Are we being coached in loving inequality? Even the AfDB acknowledges that growth may be good, but income inequality is the problem. What we lack on this continent, certainly in South Africa, is not a middle class. Instead, we desperately need what can be called, after Ivan Illich, a convivial society. That’s a society where people are rewarded fairly for the work they do and there is adequate provision of public goods. Such a society grows out of “social arrangements that guarantee for each member the most ample and free access to the tools of the community and limit this freedom only in favor of another member’s equal freedom.” You don’t have to be Vavi if the aim of society is conviviality as defined, or in African National Congress’ election, we want a better life for all, news of a growing middle class is a decoy.

This was supposed to be a short article. The aim was to comment on black middle class men as part of this rising class of consumers. I will do that another time.

For the moment, though, let me simply say there is nothing inherently good about being a middle class African man. Being middle class does not in itself not a man good, egalitarian, democratic, or keen on economic and social justice.

I will risk the effect of repetition: Capitalism, and therefore capitalist masculinity, feeds on inequality. Capitalism enjoins us to enjoy domination over others. The public relations department of market ideology, advertisers, is employed to seduce us to aspire for spend ourselves to happiness. Everywhere you turn, on billboards on the M1 in Johannesburg, on your car radio, and on television while you are trying to fall asleep in peace, barely concealed instructions for us to desire more, shinier, cooler, newer, exclusive stuff. The market men say buy a new car, you deserve to treat yourself. Travel in luxury, you earned it. Live far away from the poor, you worked for it. You have the X-factor. You have that special quality the working class and poor don’t have.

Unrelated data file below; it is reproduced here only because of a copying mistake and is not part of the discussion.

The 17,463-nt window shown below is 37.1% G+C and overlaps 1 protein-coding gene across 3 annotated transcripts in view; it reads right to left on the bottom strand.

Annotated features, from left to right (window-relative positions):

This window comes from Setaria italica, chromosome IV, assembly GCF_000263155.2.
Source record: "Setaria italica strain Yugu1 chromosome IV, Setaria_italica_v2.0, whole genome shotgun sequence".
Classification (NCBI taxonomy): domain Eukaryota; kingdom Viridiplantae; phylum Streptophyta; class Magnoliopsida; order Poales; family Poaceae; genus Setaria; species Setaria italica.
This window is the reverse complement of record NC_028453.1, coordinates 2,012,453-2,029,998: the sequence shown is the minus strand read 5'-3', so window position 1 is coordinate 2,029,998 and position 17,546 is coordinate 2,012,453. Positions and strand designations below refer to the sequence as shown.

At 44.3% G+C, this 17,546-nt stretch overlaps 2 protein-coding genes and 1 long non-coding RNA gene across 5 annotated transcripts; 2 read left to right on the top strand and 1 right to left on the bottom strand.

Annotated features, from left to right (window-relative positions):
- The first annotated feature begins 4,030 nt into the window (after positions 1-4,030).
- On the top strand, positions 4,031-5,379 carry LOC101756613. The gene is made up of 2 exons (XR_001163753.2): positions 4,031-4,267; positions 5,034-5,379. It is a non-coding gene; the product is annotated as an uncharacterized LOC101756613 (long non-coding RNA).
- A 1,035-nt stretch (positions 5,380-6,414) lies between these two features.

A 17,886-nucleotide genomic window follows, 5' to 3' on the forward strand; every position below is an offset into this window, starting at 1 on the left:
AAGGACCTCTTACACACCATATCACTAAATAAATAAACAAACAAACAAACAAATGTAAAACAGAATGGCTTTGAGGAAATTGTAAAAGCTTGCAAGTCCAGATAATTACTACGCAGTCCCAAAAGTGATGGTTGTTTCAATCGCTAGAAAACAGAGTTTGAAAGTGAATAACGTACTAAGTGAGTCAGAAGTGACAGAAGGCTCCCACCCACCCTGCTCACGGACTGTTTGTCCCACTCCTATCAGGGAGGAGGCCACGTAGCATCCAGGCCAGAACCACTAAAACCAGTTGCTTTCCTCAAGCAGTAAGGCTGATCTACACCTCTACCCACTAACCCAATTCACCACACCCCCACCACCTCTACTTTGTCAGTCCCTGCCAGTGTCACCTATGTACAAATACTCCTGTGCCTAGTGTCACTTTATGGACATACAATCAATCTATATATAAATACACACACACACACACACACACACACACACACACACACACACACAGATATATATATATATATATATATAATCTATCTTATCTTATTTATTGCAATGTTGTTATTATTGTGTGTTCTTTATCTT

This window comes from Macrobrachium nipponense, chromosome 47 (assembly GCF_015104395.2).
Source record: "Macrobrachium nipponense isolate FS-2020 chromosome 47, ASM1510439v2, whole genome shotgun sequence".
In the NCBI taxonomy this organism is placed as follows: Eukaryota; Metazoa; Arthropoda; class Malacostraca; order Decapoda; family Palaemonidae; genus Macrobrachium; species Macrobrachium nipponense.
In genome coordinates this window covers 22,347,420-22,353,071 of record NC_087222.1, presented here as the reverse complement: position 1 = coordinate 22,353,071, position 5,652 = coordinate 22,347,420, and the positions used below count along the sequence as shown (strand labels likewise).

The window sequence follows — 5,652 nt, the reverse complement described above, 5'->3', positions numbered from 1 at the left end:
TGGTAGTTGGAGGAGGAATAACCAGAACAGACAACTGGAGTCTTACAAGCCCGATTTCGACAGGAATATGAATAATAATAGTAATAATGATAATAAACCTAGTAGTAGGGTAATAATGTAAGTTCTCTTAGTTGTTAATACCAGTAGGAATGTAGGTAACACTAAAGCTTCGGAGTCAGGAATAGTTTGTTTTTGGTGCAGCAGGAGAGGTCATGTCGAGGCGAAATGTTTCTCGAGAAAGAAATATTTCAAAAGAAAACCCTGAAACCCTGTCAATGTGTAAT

Is this really true? Are we the chosen ones?

Likewise, patriarchy love itself some power over others. Patriarchy socializes us into a culture in which by definition men become rulers of women and children. We are supposed to enjoy controlling them, like some slave-masters, owning them. It is patriarchy, in capitalist societies, that instructs us that men must work outside the home and women must look after children. If women have to work, patriarchal ideology, in partnership with market ideology, tells us that men must earn more than women because men are superior by nature and they run families. Do you really believe that women are inferior to men? Even if that were the case why can’t women, who actually do run families, earn more than men?

The bottom line is that all this celebration of the middle class is a nice attempt to distract us from the truth that we live in unjustly unequal world and we are supposed to like it or shut up. It doesn’t have to be so.

This is written in my personal capacity and does not represent the views of my employers or any organisation I am associated with.